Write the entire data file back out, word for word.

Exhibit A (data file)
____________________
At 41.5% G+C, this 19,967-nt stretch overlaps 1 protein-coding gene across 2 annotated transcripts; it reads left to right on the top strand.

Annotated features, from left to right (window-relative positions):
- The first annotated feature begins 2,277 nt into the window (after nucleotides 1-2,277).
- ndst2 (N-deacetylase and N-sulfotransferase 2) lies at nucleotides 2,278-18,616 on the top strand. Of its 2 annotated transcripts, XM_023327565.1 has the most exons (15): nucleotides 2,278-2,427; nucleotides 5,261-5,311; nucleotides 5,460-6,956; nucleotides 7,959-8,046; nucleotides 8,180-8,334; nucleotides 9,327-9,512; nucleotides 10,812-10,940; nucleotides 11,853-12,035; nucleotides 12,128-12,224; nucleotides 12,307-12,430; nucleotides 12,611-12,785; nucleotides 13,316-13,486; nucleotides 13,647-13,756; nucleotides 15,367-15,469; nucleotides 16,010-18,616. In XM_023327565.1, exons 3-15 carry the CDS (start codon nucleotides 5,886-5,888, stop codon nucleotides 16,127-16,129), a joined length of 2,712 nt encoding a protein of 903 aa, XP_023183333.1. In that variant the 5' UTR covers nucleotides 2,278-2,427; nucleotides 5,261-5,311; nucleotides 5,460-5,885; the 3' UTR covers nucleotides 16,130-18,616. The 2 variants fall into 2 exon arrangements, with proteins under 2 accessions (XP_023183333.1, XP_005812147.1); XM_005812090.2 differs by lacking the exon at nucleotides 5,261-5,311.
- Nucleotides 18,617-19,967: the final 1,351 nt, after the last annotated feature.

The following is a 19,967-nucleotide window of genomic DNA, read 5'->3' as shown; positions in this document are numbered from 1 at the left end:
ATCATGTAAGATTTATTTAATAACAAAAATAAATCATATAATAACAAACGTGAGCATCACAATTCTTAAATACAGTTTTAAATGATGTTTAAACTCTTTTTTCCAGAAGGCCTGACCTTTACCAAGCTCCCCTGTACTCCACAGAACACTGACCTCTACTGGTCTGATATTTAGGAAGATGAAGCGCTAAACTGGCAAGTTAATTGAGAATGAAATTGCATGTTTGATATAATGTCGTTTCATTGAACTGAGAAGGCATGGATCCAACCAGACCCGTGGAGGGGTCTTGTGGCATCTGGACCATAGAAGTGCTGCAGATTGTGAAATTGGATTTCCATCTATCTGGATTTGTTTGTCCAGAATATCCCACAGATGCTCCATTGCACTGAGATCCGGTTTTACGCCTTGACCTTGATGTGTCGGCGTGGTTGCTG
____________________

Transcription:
At 41.5% G+C, this 19,967-nt stretch overlaps 1 protein-coding gene across 2 annotated transcripts; it reads left to right on the top strand.

Annotated features, from left to right (window-relative positions):
- The first annotated feature begins 2,277 nt into the window (after nucleotides 1-2,277).
- ndst2 (N-deacetylase and N-sulfotransferase 2) lies at nucleotides 2,278-18,616 on the top strand. Of its 2 annotated transcripts, XM_023327565.1 has the most exons (15): nucleotides 2,278-2,427; nucleotides 5,261-5,311; nucleotides 5,460-6,956; nucleotides 7,959-8,046; nucleotides 8,180-8,334; nucleotides 9,327-9,512; nucleotides 10,812-10,940; nucleotides 11,853-12,035; nucleotides 12,128-12,224; nucleotides 12,307-12,430; nucleotides 12,611-12,785; nucleotides 13,316-13,486; nucleotides 13,647-13,756; nucleotides 15,367-15,469; nucleotides 16,010-18,616. In XM_023327565.1, exons 3-15 carry the CDS (start codon nucleotides 5,886-5,888, stop codon nucleotides 16,127-16,129), a joined length of 2,712 nt encoding a protein of 903 aa, XP_023183333.1. In that variant the 5' UTR covers nucleotides 2,278-2,427; nucleotides 5,261-5,311; nucleotides 5,460-5,885; the 3' UTR covers nucleotides 16,130-18,616. The 2 variants fall into 2 exon arrangements, with proteins under 2 accessions (XP_023183333.1, XP_005812147.1); XM_005812090.2 differs by lacking the exon at nucleotides 5,261-5,311.
- Nucleotides 18,617-19,967: the final 1,351 nt, after the last annotated feature.

The following is a 19,967-nucleotide window of genomic DNA, read 5'->3' as shown; positions in this document are numbered from 1 at the left end:
ATCATGTAAGATTTATTTAATAACAAAAATAAATCATATAATAACAAACGTGAGCATCACAATTCTTAAATACAGTTTTAAATGATGTTTAAACTCTTTTTTCCAGAAGGCCTGACCTTTACCAAGCTCCCCTGTACTCCACAGAACACTGACCTCTACTGGTCTGATATTTAGGAAGATGAAGCGCTAAACTGGCAAGTTAATTGAGAATGAAATTGCATGTTTGATATAATGTCGTTTCATTGAACTGAGAAGGCATGGATCCAACCAGACCCGTGGAGGGGTCTTGTGGCATCTGGACCATAGAAGTGCTGCAGATTGTGAAATTGGATTTCCATCTATCTGGATTTGTTTGTCCAGAATATCCCACAGATGCTCCATTGCACTGAGATCCGGTTTTACGCCTTGACCTTGATGTGTCGGCGTGGTTGCTG